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Local Lumber Grading Bill Introduced


March 06, 2023

(SitNews) -  Senator Jesse Bjorkman (R-Nikiski) introduced Senate Bill 87 last week to allow Alaskan sawmill operators who have been State certified to produce and grade dimensional lumber for use in some residential construction applications. Representative Jesse Sumner (R-Wasilla) expects to introduce companion legislation in the House on Friday. 

“Allowing for local lumber grading in Alaska will create economic opportunities for small businesses, provide an opportunity for Alaskans to purchase local products, and perhaps offer building materials at a lower cost than dimensional lumber from the lower 48,” said Senator Bjorkman. “It will also encourage higher value-added use of materials harvested from forest thinning and hazardous fuels reduction projects that would otherwise be piled and burned.”

Alaska is struggling to meet housing shortages across the state, made worse by the significant increase in the cost of construction materials and lag time due to supply chain issues. Currently, dimensional lumber used in construction must be graded and stamped by third-party grading agencies in order to meet lender requirements and building codes.

“Local lumber has been used successfully to build sturdy houses, boats, and even aircraft parts for generations already,” said Trevor Kauffman, Kenai Peninsula sawmill owner. “However, Alaska's relatively small forest products industry has not been able to bear the cost of Pacific Northwest lumber grading services, in most cases. To use an expression from the forest industry, the local use lumber program will "grease the skids" for skilled Alaskans to bring high quality wood products to market.”

Under SB 87, locally milled dimensional lumber that conforms to the Alaska Department of Natural Resources’ (DNR) substitute equivalents for agency grading standards consistent with Number 2 and better, Stud and Number 3 grades could be sold directly to the end user or a contractor for use in residential structures with up to three units. The Department would provide free one-day hands-on classes, and sawmill operators that successfully complete the class would be certified to self-grade and sell dimensional lumber that they produce for five years.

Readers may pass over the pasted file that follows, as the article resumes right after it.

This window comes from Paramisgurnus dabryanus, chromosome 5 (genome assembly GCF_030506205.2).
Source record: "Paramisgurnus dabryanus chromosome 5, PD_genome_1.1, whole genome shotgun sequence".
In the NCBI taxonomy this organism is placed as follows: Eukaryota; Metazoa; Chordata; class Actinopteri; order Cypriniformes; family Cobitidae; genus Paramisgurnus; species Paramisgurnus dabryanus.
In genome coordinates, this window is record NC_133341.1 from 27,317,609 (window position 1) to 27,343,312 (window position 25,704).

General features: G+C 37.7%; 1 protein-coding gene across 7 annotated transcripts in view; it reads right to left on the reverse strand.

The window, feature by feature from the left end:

“This local use lumber program will enhance Alaska’s forest products industry and reduce the state’s heavy reliance on dimensional lumber from the Pacific Northwest and Canada,” said Jeremy Douse, Northern Region Forester, Alaska Division of Forestry and Fire Protection. “By utilizing local timber, we’re keeping Alaskan loggers at work, creating opportunities for Alaskan mill owners, resolving supply chain issues for Alaskan construction companies, and expanding the local forest industry that already exists in our great state.”

The greatest beneficiaries of this program are regions that are off the road system and have a timber supply. The ability to mill and use locally produced dimensional lumber can provide a substantial reduction in construction costs, helping meet significant housing needs in rural Alaska with quality inexpensive housing. The Kuskokwim Corporation, in particular, has been working with the Alaska Cold Climate Research Center on a heat-efficient kit house that uses wood products harvested in the region and would incorporate locally produced dimensional lumber if this legislation passes.  

SB 87 is a necessary first step, however, there will still be some restrictions that will require other in-state authorities to allow for the use of locally graded lumber in residential construction. Local governments that have a building code that covers residential structures would need to adopt code exemptions for self-graded lumber to allow its use. The Alaska Housing Finance Corporation (AHFC) has adopted the International Residential Code to govern financing, and the AHFC Board would need to adopt a code exemption in order to finance homes that are built with locally graded lumber. 

“The local lumber grading program will lower the barrier for entry to create new sawmills,” said Andrew Traxler, Big Lake sawmill owner. “These sawmills can serve as a catalyst to increase investment in forest management and help build the timber sector statewide.” 

“Growing Alaska’s timber sector will provide permanent, stable, family-wage jobs in rural communities and villages and strengthen and diversify local economies,” said Representative Sumner. “A larger timber sector, in turn, can provide the additionality needed for creating and selling forest carbon offset projects, adding further investment and revenues to the timber sector.” 

Edited by Mary Kauffman, SitNews

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Alaska Senate Majority

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